It’s Friday night and Claudia is locked in her bedroom. The 24 year old lives in Freeport and used to love hanging out with her friends and family. But her battle with mental illness always seems to stand in the way between her and her happiness. Claudia suffers from a severe depressive disorder and psychosis, but getting help isn’t easy.
Claudia doesn’t have health insurance and without help her symptoms were only getting worse. After months of being untreated, Claudia was eventually placed in a behavioral hospital for five days due to self-harm, paranoia and visual hallucinations. Her mental health was affecting the her safety and the safety of those around her.
After her stay at the hospital, Claudia and her family searched for a psychiatrist in Freeport. They discovered the closest psychiatrist was not only expensive, but the doctor’s office was more than an hour’s drive away. Then they were referred to Stephen F. Austin Community Health Center’s (SFACHC) new tele-medicine program. This program allows Claudia to receive low-cost psychiatry services remotely in Freeport. Using a trained medical staff and specialized equipment, patients are able to connect with a psychiatric specialist online who is able to give them a full medical and mental health evaluation.
“We treat patients who never would be able to afford health insurance or find the traveling time to get the proper care otherwise,” said Penny Pabst, SFACHC’s development director. “It’s so important that people in our small towns have access to medical care, regardless of where they live.”
Claudia isn’t alone. Many Texans living in small towns and rural areas struggle to access mental health care. Far too often patients in need are left untreated because of high costs and limited access to healthcare providers.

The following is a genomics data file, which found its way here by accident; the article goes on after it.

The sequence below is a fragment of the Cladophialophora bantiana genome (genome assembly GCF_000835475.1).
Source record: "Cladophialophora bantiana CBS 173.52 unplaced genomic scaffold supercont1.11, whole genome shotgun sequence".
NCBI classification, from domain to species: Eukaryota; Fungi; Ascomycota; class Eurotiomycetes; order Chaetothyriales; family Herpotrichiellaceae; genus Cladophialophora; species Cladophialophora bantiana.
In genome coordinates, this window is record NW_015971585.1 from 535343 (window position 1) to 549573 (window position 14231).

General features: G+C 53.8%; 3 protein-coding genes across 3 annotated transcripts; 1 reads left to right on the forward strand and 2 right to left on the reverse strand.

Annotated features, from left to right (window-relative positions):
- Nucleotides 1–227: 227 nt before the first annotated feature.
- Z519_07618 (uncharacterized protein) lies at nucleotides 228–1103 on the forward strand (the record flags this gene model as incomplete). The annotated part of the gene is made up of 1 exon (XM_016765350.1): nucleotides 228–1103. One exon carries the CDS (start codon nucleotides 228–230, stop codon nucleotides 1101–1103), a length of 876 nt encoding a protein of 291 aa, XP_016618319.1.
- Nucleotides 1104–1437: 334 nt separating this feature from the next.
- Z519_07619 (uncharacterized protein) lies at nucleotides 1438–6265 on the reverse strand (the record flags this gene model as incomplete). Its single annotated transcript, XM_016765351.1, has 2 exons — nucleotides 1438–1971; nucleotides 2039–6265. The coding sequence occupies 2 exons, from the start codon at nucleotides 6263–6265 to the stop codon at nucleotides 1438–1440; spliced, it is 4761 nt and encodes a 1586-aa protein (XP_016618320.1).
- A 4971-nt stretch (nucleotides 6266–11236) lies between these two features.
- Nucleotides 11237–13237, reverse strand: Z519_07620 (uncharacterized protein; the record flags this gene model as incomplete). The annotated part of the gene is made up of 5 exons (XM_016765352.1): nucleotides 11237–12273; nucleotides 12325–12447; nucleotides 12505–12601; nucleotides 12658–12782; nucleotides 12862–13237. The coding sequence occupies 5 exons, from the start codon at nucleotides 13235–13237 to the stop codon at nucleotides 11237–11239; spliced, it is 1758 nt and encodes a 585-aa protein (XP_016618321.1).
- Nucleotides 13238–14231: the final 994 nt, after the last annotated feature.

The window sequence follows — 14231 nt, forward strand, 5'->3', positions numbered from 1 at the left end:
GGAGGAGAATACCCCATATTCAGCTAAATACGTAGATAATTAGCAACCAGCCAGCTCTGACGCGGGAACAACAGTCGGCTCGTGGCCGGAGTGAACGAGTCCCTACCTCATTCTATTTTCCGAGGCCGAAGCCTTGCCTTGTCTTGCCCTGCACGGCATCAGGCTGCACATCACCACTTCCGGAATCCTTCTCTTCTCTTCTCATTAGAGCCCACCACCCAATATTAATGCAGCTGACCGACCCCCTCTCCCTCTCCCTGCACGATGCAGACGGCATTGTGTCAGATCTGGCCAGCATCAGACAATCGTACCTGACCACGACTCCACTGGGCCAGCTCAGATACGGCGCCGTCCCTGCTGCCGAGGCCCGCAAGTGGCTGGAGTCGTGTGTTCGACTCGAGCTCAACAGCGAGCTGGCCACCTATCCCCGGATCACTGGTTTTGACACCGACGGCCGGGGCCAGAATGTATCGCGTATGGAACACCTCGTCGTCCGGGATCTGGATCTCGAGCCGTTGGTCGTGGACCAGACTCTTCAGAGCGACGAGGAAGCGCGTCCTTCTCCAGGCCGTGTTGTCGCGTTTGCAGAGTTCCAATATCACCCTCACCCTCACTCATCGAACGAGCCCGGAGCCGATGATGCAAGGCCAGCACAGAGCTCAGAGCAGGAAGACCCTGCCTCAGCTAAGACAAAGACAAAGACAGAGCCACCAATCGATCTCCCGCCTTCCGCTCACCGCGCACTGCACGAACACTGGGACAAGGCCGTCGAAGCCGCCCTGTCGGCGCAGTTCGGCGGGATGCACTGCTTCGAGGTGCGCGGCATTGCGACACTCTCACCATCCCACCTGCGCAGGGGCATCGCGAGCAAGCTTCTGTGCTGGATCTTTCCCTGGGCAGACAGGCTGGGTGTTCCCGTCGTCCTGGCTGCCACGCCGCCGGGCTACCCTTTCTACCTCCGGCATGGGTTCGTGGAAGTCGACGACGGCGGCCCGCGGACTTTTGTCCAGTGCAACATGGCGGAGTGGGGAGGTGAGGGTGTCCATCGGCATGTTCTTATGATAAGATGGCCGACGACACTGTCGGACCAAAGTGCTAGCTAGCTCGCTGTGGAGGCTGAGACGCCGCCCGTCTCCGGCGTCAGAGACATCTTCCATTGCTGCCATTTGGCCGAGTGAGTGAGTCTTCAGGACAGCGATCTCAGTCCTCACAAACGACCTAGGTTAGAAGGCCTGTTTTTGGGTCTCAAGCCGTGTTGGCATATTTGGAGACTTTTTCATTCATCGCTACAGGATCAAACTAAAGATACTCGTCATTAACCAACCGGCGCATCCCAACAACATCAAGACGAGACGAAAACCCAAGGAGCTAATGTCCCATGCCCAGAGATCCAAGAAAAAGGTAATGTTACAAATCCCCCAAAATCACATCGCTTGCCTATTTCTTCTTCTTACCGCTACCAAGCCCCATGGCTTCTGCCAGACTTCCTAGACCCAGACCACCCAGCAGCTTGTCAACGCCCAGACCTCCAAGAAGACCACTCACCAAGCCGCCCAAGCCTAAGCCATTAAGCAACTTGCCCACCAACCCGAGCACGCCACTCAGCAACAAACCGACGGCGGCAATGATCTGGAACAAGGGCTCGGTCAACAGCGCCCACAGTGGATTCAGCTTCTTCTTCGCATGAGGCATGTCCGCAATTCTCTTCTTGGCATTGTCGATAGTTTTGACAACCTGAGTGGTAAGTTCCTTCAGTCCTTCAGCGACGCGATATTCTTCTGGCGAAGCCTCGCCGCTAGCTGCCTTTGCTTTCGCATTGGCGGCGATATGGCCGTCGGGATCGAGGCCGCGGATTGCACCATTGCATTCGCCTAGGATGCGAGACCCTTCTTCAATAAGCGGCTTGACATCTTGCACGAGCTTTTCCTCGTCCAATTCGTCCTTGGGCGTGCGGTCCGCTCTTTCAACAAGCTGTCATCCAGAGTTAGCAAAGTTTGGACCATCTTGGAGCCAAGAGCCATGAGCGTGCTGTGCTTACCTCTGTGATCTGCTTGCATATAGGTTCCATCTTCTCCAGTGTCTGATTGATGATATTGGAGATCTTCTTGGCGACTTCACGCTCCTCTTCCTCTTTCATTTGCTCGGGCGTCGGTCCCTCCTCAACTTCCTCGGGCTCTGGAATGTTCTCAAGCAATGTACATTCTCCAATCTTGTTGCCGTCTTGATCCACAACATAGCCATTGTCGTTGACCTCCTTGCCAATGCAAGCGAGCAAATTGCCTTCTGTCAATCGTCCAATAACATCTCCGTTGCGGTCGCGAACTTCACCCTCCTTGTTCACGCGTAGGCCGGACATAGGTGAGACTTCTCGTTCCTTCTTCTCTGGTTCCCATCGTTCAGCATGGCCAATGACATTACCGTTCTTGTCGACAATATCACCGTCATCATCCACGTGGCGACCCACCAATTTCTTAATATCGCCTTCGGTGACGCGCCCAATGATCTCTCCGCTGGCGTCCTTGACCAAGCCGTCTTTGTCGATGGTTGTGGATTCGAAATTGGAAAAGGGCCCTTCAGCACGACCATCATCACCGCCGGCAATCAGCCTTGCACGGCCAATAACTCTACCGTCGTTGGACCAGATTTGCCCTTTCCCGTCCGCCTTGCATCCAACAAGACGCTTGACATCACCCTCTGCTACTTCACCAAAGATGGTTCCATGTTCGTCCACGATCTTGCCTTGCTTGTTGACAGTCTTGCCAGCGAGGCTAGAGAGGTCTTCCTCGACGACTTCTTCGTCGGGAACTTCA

A SFACHC psychiatrist visits with patients during a recent telehealth session
EHF’s $150,000 grant is helping SFACHC expand its telehealth technology to reach more rural patients with both medical and mental health services. The expansion includes three additional remote sites, plus an elementary school. SFACHC leaders estimate that with the expansion they could treat about 900 additional patients each year.
“SFACHC’s creative use of telemedicine enables patients to receive high-quality care locally,” said Elena Marks, EHF’s president and CEO. “It’s part of our effort to help rural clinics enhance services and integrate mental health services into basic care.”
After connecting online to SFACHC’s psychiatrist, Claudia now has a long-term mental health treatment plan. Her mental stability is drastically improving and symptoms such as anxiety and hallucinations disappeared altogether. Now, Claudia spends Friday nights hanging out with friends at the bowling alley, rather than staying locked away in her room.
To learn more about SFACHC, visit http://www.sfachc.org/.